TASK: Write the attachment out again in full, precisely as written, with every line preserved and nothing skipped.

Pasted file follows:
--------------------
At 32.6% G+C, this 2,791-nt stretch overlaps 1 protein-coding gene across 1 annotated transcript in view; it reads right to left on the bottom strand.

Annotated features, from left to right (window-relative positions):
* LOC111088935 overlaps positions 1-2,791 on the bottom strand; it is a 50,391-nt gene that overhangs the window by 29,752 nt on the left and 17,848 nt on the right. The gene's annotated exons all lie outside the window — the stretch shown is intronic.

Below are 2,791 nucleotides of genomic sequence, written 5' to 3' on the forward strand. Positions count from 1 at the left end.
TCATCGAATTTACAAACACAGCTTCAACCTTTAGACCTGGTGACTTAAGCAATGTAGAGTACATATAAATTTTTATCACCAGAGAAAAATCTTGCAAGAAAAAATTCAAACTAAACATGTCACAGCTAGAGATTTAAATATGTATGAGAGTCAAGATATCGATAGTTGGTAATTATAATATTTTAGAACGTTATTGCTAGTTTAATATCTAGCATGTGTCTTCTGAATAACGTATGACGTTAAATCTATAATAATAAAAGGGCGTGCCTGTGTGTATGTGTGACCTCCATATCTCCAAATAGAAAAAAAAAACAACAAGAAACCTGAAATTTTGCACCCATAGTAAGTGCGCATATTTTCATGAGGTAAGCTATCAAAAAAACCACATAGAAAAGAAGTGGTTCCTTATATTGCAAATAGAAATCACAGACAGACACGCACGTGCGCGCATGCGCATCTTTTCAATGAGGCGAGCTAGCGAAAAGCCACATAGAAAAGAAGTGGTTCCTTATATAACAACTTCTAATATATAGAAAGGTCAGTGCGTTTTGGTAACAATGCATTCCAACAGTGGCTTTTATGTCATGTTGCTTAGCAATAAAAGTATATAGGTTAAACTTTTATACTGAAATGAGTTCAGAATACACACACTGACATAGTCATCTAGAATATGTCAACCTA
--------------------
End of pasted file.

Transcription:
At 32.6% G+C, this 2,791-nt stretch overlaps 1 protein-coding gene across 1 annotated transcript in view; it reads right to left on the bottom strand.

Annotated features, from left to right (window-relative positions):
* LOC111088935 overlaps positions 1-2,791 on the bottom strand; it is a 50,391-nt gene that overhangs the window by 29,752 nt on the left and 17,848 nt on the right. The gene's annotated exons all lie outside the window — the stretch shown is intronic.

Below are 2,791 nucleotides of genomic sequence, written 5' to 3' on the forward strand. Positions count from 1 at the left end.
TCATCGAATTTACAAACACAGCTTCAACCTTTAGACCTGGTGACTTAAGCAATGTAGAGTACATATAAATTTTTATCACCAGAGAAAAATCTTGCAAGAAAAAATTCAAACTAAACATGTCACAGCTAGAGATTTAAATATGTATGAGAGTCAAGATATCGATAGTTGGTAATTATAATATTTTAGAACGTTATTGCTAGTTTAATATCTAGCATGTGTCTTCTGAATAACGTATGACGTTAAATCTATAATAATAAAAGGGCGTGCCTGTGTGTATGTGTGACCTCCATATCTCCAAATAGAAAAAAAAAACAACAAGAAACCTGAAATTTTGCACCCATAGTAAGTGCGCATATTTTCATGAGGTAAGCTATCAAAAAAACCACATAGAAAAGAAGTGGTTCCTTATATTGCAAATAGAAATCACAGACAGACACGCACGTGCGCGCATGCGCATCTTTTCAATGAGGCGAGCTAGCGAAAAGCCACATAGAAAAGAAGTGGTTCCTTATATAACAACTTCTAATATATAGAAAGGTCAGTGCGTTTTGGTAACAATGCATTCCAACAGTGGCTTTTATGTCATGTTGCTTAGCAATAAAAGTATATAGGTTAAACTTTTATACTGAAATGAGTTCAGAATACACACACTGACATAGTCATCTAGAATATGTCAACCTA